The Whitewater-Baldy Complex fire in western New Mexico has grown to over 170,272 acres, making it the largest wildfire in that state's history, according to the US Forest Service.   The fire is growing in multiple directions, including towards Arizona to the west.

[Right, this image of smoke and fire from the Whitewater-Baldy Complex Fire was taken on May 28, 2012 at 20:55 UTC (4:55 p.m. EDT) from the MODIS instrument on NASA's Aqua satellite. The heat from the fires is outlined in red in the image, and the smoke from the fires appear light brown in color.  The AZ-NM border is shown by a thin black line near the left edge of the image.  Image credit: NASA Jeff Schmaltz, MODIS Rapid Response Team. Text credit: NASA Goddard Space Flight Center, Rob Gutro ]

The fire began on May 9 from lightning strikes. For updates on the fire, visit the Inciweb website:

Monday, May 28, 2012

Sediment floods approved from Glen Canyon dam

The US Dept. of Interior plans to release controlled floods from Glen Canyon dam on a more regular basis, to try to rebuild beaches and sandbars, and return the Colorado River to a more natural state.  The releases are supposed to occur when conditions are right on the Paria River coming from Utah, and on the Little Colorado on the Arizona side to maximize sediment transport.     Without the sediment, the cold waters during tests reportedly did more harm than good on native fish.  [Right, controlled flood from the Glen Canyon dam.  Credit, USGS]

Proponents cheered the move as helpful to the humpback chub but questions rose almost immediately, including one about the wisdom of spring flushes, on the basis that previous flood tests in the spring benefited non-native fish that eat the native population.   Energy managers warned that release of large volumes of river water cost energy consumers $3-4 million each time, and could complicate legal requirements of water delivery from the upper Colorado River basin to the lower.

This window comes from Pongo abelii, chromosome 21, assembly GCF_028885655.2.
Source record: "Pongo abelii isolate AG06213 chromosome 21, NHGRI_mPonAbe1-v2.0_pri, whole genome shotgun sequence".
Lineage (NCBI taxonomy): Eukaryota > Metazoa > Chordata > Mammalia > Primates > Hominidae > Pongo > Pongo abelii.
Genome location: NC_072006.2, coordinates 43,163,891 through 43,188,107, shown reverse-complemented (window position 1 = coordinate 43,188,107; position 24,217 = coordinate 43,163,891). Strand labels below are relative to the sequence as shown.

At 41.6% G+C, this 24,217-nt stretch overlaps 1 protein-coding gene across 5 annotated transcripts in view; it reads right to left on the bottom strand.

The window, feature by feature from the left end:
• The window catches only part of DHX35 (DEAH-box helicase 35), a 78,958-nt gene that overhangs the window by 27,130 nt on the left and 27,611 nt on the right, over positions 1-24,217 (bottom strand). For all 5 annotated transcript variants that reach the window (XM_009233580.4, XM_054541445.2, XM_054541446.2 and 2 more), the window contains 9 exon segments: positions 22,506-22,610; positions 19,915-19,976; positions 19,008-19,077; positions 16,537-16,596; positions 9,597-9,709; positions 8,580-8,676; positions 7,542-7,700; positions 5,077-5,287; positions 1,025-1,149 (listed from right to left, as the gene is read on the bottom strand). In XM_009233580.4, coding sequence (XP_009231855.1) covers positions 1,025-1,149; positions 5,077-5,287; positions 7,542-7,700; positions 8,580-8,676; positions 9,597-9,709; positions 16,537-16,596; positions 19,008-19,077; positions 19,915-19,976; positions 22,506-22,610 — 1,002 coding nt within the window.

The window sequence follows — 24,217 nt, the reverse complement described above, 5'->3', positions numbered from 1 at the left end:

Inventory of Arizona mining records

AZGS has been inventorying the historical and technical files we acquired through the merger with the Arizona Dept. of Mines & Mineral Resources last year.   Digital librarian Casey Brown is working with Nyal Niemuth, who joined us from ADMMR, with the help of a pair of student interns to complete a comprehensive cataloging of the documents, reports, maps, and files, and then to georeference them all as part of the digitizing effort.

Last week, we posted inventories in the online AZGS Document Repository of three of the collections that fill rooms in our Phoenix office.  This gives a flavor of the type and breadth of files we are digitizing.

Roland Mulchay was the chief geologist for the Anaconda mining company at Cananea. He either examined or received submittals and professional reports on many properties located in the southwestern U.S., northern Mexico and throughout the world. The collected files principally cover Arizona, Utah and Mexico. 

In the 1930’s the Reconstruction Finance Corporation was created by the Federal Government to finance the development and operation of gold, silver and tin mines. Field engineers visited the mines, talked to the owners, discussed plans, and advised owners when necessary if plans were not detailed enough. They also made recommendations as to whether or not the loan should be granted. These files are the result of their investigations.